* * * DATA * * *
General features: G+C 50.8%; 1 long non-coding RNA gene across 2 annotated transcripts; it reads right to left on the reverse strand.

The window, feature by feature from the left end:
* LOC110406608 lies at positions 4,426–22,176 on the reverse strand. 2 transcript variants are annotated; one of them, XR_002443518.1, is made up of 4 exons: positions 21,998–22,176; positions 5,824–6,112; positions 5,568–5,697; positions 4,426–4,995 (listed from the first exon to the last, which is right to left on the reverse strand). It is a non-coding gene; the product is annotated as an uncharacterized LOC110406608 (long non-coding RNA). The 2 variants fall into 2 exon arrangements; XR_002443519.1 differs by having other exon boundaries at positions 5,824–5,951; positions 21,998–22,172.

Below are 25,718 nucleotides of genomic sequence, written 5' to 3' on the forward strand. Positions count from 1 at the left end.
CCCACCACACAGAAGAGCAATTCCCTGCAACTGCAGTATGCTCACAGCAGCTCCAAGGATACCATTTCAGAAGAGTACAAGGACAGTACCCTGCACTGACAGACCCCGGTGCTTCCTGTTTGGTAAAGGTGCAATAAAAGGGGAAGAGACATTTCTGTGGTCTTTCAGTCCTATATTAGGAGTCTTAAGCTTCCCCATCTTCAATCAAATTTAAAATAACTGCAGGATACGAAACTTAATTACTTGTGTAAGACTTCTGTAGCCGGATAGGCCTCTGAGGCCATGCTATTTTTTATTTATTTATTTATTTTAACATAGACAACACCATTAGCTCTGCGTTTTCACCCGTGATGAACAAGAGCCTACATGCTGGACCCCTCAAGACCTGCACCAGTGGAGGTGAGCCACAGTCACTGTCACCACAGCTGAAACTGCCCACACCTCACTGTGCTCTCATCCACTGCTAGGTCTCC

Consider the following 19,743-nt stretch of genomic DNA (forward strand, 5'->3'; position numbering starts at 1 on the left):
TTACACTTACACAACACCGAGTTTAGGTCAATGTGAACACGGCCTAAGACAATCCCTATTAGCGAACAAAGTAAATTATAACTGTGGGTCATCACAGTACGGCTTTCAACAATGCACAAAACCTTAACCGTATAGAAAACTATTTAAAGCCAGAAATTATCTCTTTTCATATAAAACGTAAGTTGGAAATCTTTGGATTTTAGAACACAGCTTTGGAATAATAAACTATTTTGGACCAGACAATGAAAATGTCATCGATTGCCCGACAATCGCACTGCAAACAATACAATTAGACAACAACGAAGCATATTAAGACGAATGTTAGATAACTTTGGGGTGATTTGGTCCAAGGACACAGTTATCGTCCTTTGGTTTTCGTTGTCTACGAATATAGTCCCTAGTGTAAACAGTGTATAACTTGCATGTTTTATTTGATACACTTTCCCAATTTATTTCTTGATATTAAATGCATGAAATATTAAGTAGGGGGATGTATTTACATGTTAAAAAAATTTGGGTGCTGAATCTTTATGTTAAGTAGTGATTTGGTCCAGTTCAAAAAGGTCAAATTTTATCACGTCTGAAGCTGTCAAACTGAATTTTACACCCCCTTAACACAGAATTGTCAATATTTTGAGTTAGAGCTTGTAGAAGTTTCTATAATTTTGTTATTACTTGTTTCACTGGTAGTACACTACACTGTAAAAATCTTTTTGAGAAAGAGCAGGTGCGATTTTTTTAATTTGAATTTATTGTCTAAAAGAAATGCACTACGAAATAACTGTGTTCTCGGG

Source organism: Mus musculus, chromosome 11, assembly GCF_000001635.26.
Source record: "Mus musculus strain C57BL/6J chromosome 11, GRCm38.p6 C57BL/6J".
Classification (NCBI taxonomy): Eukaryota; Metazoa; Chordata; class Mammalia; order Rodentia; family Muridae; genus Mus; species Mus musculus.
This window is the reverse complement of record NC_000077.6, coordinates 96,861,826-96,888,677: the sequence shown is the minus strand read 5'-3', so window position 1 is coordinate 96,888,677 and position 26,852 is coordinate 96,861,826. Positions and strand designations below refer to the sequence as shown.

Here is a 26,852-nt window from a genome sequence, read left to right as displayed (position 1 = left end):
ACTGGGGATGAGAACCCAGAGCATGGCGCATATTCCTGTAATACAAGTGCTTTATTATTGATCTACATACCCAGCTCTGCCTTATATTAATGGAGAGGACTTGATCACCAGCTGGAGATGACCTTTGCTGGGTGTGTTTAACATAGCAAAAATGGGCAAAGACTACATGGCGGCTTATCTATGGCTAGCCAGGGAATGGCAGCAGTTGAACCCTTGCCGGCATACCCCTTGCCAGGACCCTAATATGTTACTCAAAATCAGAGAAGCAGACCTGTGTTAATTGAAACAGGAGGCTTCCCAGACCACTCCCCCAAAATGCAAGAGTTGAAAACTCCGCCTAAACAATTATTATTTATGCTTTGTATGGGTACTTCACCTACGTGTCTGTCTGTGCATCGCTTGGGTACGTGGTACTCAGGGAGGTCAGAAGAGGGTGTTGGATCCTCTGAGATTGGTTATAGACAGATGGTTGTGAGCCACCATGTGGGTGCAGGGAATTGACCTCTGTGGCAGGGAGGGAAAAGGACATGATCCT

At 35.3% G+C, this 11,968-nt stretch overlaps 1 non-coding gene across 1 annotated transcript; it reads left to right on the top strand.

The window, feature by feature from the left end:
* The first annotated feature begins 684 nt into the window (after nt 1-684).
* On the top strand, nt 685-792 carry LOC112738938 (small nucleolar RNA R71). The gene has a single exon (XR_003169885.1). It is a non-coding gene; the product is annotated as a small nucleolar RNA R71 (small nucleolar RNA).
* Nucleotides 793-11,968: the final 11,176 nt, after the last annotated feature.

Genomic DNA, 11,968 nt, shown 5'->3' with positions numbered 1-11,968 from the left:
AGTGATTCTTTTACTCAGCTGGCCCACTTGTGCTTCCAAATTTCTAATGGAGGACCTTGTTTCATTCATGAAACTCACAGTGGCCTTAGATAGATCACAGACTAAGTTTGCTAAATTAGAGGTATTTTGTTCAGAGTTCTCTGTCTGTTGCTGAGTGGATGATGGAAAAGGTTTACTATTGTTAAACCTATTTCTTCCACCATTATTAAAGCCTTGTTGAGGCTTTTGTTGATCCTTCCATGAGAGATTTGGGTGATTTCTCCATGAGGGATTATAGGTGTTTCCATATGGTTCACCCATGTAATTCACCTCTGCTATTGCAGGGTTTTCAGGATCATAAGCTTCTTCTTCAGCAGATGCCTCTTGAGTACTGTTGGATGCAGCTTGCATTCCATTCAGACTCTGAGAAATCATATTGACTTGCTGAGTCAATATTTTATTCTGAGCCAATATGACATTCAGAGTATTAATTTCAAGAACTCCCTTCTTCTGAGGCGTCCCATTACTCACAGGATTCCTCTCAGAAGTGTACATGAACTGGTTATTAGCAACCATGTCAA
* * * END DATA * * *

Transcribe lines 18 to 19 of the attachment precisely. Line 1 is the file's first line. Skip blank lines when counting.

* Nucleotides 793-11,968: the final 11,176 nt, after the last annotated feature.

Genomic DNA, 11,968 nt, shown 5'->3' with positions numbered 1-11,968 from the left: